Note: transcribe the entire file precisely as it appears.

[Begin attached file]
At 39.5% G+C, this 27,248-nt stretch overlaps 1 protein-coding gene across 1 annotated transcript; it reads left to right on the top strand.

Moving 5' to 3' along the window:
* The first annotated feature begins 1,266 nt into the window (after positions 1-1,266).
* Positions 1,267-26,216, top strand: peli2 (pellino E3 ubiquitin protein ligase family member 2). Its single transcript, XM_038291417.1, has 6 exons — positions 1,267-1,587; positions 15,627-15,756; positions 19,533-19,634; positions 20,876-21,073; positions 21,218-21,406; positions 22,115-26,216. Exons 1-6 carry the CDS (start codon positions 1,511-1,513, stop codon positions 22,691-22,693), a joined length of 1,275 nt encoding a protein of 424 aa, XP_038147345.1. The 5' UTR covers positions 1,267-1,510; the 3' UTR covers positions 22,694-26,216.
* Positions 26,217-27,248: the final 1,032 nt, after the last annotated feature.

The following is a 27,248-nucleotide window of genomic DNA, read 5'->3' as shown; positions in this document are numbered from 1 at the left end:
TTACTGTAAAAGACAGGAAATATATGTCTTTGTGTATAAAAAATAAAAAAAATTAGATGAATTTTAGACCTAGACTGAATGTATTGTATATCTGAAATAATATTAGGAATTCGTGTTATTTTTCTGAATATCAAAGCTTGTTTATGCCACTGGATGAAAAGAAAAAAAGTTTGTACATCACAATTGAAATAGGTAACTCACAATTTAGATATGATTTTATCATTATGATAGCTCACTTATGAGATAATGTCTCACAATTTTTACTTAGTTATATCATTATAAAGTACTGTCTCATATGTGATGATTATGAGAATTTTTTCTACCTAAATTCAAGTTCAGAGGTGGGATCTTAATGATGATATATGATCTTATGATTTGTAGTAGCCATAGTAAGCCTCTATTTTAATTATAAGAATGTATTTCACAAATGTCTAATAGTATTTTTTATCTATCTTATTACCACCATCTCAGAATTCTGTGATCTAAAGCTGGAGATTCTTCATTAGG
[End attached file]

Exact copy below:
At 39.5% G+C, this 27,248-nt stretch overlaps 1 protein-coding gene across 1 annotated transcript; it reads left to right on the top strand.

Moving 5' to 3' along the window:
* The first annotated feature begins 1,266 nt into the window (after positions 1-1,266).
* Positions 1,267-26,216, top strand: peli2 (pellino E3 ubiquitin protein ligase family member 2). Its single transcript, XM_038291417.1, has 6 exons — positions 1,267-1,587; positions 15,627-15,756; positions 19,533-19,634; positions 20,876-21,073; positions 21,218-21,406; positions 22,115-26,216. Exons 1-6 carry the CDS (start codon positions 1,511-1,513, stop codon positions 22,691-22,693), a joined length of 1,275 nt encoding a protein of 424 aa, XP_038147345.1. The 5' UTR covers positions 1,267-1,510; the 3' UTR covers positions 22,694-26,216.
* Positions 26,217-27,248: the final 1,032 nt, after the last annotated feature.

The following is a 27,248-nucleotide window of genomic DNA, read 5'->3' as shown; positions in this document are numbered from 1 at the left end:
TTACTGTAAAAGACAGGAAATATATGTCTTTGTGTATAAAAAATAAAAAAAATTAGATGAATTTTAGACCTAGACTGAATGTATTGTATATCTGAAATAATATTAGGAATTCGTGTTATTTTTCTGAATATCAAAGCTTGTTTATGCCACTGGATGAAAAGAAAAAAAGTTTGTACATCACAATTGAAATAGGTAACTCACAATTTAGATATGATTTTATCATTATGATAGCTCACTTATGAGATAATGTCTCACAATTTTTACTTAGTTATATCATTATAAAGTACTGTCTCATATGTGATGATTATGAGAATTTTTTCTACCTAAATTCAAGTTCAGAGGTGGGATCTTAATGATGATATATGATCTTATGATTTGTAGTAGCCATAGTAAGCCTCTATTTTAATTATAAGAATGTATTTCACAAATGTCTAATAGTATTTTTTATCTATCTTATTACCACCATCTCAGAATTCTGTGATCTAAAGCTGGAGATTCTTCATTAGG